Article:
Maximizing Amazon S3 Performance (STG304) | AWS re:Invent 2013

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This advanced session targets Amazon Simple Storage Service (Amazon S3) technical users. We will discuss the impact of object naming conventions and parallelism on S3 performance, provide real-world examples and code the implements best practices for naming of objects and implementing parallelism of both PUTs and GETs, cover multi-part uploads and byte-range downloads and introduce GNU parallel for a quick and easy way to improve S3 performance.

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Maximizing Amazon S3 Performance (STG304) | AWS re:Invent 2013

  1. 1. Maximizing Amazon S3 Performance Craig Carl, AWS November 15, 2013 © 2013 Amazon.com, Inc. and its affiliates. All rights reserved. May not be copied, modified, or distributed in whole or in part without the express consent of Amazon.com, Inc.
  2. 2. Trillions Of Unique Customer Objects
  3. 3. 1.5 Million+ Peak Transactions Per Second
  4. 4. Architecture Optimizing PUTs Choosing a region Multipart upload Building a naming scheme Considering LISTs Optimizing GETs Using CloudFront Range-based GETs
  5. 5. Choosing a Region • Performance – Proximity to your users – Co-locating with compute, other AWS resources • Other things to think about – Legal and regulatory requirements – Costs vary by region
  6. 6. Pay Attention to Your Naming Scheme If: • You want consistent performance from a bucket • You want a bucket capable of routinely exceeding 100 TPS http://amzn.to/18oF5LC
  7. 7. Transactions Per Second (TPS) 1 8 2 5 100/8 = 12.5 events/sec 100,000 users @ 10 events an hour = 224 TPS
  8. 8. Distributing Key Names • Don’t do this <my_bucket>/2013_11_13-164533125.jpg <my_bucket>/2013_11_13-051033564.jpg <my_bucket>/2013_11_13-061133789.jpg <my_bucket>/2013_11_13-051033458.jpg <my_bucket>/2013_11_12-063433125.jpg <my_bucket>/2013_11_12-021033564.jpg <my_bucket>/2013_11_12-065533789.jpg <my_bucket>/2013_11_12-011033458.jpg <my_bucket>/2013_11_11-022333125.jpg <my_bucket>/2013_11_11-153433564.jpg <my_bucket>/2013_11_11-065233789.jpg <my_bucket>/2013_11_11-065633458.jpg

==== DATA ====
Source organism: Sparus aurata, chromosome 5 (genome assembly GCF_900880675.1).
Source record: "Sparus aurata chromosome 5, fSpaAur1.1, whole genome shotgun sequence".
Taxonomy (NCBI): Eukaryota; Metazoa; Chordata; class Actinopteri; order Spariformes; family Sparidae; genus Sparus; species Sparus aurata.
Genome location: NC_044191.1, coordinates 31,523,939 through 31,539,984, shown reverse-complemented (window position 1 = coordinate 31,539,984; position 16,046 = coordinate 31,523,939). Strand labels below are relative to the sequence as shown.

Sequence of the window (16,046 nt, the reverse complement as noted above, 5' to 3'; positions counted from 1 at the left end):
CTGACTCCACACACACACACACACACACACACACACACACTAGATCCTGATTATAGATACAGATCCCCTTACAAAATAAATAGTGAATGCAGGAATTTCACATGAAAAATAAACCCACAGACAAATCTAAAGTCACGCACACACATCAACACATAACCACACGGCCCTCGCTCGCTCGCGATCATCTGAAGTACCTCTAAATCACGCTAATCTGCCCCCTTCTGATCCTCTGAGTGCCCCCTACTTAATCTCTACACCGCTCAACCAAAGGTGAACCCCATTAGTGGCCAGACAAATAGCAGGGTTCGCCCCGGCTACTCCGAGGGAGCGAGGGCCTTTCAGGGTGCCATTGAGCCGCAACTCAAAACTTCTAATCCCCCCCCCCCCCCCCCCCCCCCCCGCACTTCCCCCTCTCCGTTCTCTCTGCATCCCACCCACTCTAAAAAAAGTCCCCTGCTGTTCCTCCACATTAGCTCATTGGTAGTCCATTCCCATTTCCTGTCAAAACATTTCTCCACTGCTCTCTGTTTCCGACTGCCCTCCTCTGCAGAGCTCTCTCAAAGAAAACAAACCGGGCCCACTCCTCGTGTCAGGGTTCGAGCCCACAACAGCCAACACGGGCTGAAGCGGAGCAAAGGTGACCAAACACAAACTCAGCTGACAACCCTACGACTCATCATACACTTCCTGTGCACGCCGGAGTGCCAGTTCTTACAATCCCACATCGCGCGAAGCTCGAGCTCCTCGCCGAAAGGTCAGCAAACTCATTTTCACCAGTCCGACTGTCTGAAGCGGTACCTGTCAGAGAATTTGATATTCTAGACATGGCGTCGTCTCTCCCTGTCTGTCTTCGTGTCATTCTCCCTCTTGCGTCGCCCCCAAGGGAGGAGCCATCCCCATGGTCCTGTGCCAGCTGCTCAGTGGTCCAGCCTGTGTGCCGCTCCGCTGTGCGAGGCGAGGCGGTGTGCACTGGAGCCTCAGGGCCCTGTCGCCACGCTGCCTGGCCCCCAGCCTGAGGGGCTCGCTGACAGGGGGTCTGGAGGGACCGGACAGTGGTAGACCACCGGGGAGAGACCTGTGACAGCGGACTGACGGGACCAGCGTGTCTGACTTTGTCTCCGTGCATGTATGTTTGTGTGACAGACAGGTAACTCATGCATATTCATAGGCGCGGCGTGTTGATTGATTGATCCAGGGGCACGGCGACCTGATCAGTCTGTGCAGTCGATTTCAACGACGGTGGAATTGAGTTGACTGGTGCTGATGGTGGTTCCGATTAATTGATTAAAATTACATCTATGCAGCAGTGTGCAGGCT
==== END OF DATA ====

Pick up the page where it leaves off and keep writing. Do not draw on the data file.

9. 9. Distributing Key Names • Add randomness to the beginning of the key name <my_bucket>/521335461-2013_11_13.jpg <my_bucket>/465330151-2013_11_13.jpg <my_bucket>/987331160-2013_11_13.jpg <my_bucket>/465765461-2013_11_13.jpg <my_bucket>/125631151-2013_11_13.jpg <my_bucket>/934563160-2013_11_13.jpg <my_bucket>/532132341-2013_11_13.jpg <my_bucket>/565437681-2013_11_13.jpg <my_bucket>/234567460-2013_11_13.jpg <my_bucket>/456767561-2013_11_13.jpg <my_bucket>/345565651-2013_11_13.jpg <my_bucket>/431345660-2013_11_13.jpg
  10. 10. Other Techniques for Distributing Key Names • Store objects as a hash of their name – add the original name as metadata • “deadmau5_mix.mp3”  0aa316fb000eae52921aab1b4697424958a53ad9 – watch for duplicate names! – prepend keyname with short hash • 0aa3-deadmau5_mix.mp3 • Epoch time (reverse) – 5321354831-deadmau5_mix.mp3
  11. 11. Randomness in a Key Name Can Be an Anti-Pattern • Lifecycle policies • LISTs with prefix filters • Maintaining thumbnails of images – craig.jpg -> stored as orig-09329jed0fc – thumb-09329jed0fc • When you need to recover a file with its original name